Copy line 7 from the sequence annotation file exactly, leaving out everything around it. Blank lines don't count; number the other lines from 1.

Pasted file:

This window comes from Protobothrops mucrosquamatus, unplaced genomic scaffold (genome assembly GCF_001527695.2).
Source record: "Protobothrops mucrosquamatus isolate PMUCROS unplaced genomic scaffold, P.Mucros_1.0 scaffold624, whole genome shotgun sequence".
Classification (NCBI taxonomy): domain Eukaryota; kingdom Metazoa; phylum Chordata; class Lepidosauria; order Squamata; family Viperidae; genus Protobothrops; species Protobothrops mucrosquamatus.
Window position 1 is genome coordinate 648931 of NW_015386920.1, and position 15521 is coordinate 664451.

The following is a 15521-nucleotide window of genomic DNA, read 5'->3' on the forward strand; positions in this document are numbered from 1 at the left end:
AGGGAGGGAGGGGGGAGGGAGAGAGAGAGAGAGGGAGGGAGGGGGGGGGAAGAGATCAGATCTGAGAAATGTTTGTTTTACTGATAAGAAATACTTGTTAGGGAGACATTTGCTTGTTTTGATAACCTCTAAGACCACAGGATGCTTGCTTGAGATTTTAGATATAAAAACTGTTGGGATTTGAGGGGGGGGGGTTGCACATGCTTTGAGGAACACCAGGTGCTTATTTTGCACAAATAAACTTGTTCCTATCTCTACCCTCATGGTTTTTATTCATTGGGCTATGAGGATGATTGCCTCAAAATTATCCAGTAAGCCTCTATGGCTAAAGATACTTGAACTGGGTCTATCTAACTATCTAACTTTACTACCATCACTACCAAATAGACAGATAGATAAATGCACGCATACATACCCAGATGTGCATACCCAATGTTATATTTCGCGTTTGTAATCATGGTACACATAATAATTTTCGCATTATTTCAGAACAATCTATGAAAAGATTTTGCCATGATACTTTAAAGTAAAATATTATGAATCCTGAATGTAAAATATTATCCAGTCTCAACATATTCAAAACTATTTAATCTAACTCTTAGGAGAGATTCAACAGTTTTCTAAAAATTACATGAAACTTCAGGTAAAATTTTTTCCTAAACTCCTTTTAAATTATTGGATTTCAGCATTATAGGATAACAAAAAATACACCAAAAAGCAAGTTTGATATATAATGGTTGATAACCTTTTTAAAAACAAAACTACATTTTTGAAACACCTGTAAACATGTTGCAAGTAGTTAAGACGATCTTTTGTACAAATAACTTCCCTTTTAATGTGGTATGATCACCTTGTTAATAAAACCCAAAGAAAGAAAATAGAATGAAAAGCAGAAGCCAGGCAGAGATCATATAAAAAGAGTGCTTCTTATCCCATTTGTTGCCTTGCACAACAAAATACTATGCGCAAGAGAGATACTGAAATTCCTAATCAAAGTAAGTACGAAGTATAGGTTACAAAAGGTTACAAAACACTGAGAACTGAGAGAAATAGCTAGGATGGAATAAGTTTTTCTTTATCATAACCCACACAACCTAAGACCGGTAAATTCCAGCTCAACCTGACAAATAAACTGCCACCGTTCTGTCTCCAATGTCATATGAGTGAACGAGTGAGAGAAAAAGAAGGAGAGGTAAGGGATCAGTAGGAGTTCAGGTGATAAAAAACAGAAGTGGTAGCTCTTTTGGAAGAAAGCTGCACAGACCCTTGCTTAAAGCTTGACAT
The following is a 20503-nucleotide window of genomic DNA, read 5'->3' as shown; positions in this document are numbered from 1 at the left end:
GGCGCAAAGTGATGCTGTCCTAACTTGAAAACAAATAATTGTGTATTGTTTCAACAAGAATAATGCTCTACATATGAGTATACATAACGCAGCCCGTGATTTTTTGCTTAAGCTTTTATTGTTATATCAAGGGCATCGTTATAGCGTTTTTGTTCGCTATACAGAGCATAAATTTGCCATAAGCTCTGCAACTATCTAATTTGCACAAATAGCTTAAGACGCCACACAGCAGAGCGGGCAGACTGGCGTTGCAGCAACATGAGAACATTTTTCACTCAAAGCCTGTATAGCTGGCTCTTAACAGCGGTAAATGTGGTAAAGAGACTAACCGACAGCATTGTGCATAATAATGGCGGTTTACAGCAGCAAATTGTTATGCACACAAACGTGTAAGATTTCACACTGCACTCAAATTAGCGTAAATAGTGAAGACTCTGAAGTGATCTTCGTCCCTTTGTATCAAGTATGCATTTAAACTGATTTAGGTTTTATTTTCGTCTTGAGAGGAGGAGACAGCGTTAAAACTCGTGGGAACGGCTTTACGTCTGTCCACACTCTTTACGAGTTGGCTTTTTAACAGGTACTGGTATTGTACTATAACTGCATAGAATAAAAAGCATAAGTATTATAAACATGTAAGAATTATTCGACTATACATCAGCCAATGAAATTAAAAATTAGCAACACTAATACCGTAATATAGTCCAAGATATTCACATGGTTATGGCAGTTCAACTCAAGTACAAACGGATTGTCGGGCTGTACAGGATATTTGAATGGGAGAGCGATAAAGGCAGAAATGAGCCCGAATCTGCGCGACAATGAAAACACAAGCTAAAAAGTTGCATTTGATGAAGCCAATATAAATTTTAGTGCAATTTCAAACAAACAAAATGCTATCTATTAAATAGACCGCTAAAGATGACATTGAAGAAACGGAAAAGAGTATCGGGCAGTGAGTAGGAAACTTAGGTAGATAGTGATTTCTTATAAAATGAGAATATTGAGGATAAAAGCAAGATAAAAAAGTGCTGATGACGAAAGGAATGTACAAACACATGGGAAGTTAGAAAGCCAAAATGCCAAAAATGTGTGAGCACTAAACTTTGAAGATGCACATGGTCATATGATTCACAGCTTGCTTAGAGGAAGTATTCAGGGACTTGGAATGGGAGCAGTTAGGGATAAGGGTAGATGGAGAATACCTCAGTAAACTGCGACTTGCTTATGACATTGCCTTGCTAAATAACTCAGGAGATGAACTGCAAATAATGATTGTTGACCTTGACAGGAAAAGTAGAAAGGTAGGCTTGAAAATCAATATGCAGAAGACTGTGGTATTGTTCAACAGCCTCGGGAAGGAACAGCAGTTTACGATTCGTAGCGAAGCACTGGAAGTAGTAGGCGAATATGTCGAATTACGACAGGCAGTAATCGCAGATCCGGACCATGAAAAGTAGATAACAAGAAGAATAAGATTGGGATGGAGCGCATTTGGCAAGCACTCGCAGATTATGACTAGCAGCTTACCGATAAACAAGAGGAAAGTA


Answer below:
The following is a 20503-nucleotide window of genomic DNA, read 5'->3' as shown; positions in this document are numbered from 1 at the left end: